STORY_IMAGE_Working_Mind

Supporting students and each other

January 28, 2019 | Society, Health, Campus Life
Almost one-third of post-secondary students are diagnosed or treated for anxiety or depression according to the most recent statistics from Canada’s National College Health Assessment Survey.

Supporting students who are struggling and providing tools to help improve mental health on campus are both goals of MacEwan University’s Changing Minds program, which launched in March 2018.

While there’s no question mental health is an issue for post-secondary students, they’re certainly not alone. Now the university is introducing a new component of Changing Minds: a mental health workshop for faculty and staff that introduces the mental health continuum, dispels myths and introduces ways to recognize symptoms of declining mental health in ourselves and others. 

The goal is to make our campus a safe and supportive place, whether you study or work here, says MacEwan President Deborah Saucier.

“The Inquiring Mind and the Working Mind workshops give us a common language and strategies, and help us make sure we are all on the same page,” she says. “Ultimately, the entire Changing Minds program is rooted in something our university community truly values: kindness. It’s about creating a culture of inclusion and making sure our students, faculty and staff are empowered to support one another.”

MacEwan mental health program primer

The Working Mind is a half-day education program from the Mental Health Commission of Canada designed for employees to reduce stigma and increase resilience. 

The Inquiring Mind covers much of the same materials, but was designed specifically for post-secondary students. MacEwan has been offering the Inquiring Mind since March 2018.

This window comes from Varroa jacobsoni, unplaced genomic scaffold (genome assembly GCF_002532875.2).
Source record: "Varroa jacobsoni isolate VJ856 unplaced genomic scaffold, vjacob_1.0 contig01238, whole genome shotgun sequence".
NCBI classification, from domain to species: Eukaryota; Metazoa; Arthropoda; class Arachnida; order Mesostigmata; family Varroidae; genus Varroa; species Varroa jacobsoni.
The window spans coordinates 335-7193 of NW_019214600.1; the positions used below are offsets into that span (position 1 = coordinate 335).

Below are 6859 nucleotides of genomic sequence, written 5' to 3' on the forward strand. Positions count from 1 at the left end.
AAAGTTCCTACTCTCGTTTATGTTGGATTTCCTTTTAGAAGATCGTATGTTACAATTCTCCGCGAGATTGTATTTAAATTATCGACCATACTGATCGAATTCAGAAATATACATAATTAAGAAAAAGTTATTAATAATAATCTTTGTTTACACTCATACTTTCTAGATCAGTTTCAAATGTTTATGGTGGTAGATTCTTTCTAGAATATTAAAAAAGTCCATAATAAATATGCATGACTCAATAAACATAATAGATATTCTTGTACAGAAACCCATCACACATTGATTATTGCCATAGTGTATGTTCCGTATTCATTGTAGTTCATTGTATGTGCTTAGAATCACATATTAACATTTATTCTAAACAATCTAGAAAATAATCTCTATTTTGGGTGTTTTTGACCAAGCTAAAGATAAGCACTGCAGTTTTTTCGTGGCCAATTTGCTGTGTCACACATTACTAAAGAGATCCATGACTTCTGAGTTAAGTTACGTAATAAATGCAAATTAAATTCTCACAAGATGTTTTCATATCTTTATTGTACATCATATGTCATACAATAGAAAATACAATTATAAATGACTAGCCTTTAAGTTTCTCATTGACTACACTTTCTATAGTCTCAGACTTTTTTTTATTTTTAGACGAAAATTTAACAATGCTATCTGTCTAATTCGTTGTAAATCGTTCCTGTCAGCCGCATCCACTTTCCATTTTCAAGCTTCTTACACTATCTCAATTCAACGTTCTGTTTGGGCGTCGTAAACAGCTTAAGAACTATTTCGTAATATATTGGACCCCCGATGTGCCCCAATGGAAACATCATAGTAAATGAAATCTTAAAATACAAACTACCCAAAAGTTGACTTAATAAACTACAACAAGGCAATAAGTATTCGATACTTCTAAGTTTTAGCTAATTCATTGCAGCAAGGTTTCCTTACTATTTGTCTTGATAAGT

Both programs are key parts of Changing Minds, a MacEwan University mental health campaign.

The Working Mind will be facilitated by staff and faculty from across the university, including Claudine Drefs, a nurse educator in the Faculty of Nursing. 

“Reducing the stigma around mental health starts with awareness, but we also need to have the courage to follow through,” says Claudine. “How great would it be to come to MacEwan — as a student or an employee — and trust the people here enough to know that there is always someone looking out for you? That if you’re struggling, you could feel safe enough to say that you’re going through a really hard time? That if you don’t seem yourself one day, someone will ask, ‘Are you okay?’”

Staff, faculty and students can register for either the Working Mind or the Inquiring Mind workshops through MacEwanLife. The first Working Mind workshop will be offered on January 31.





 
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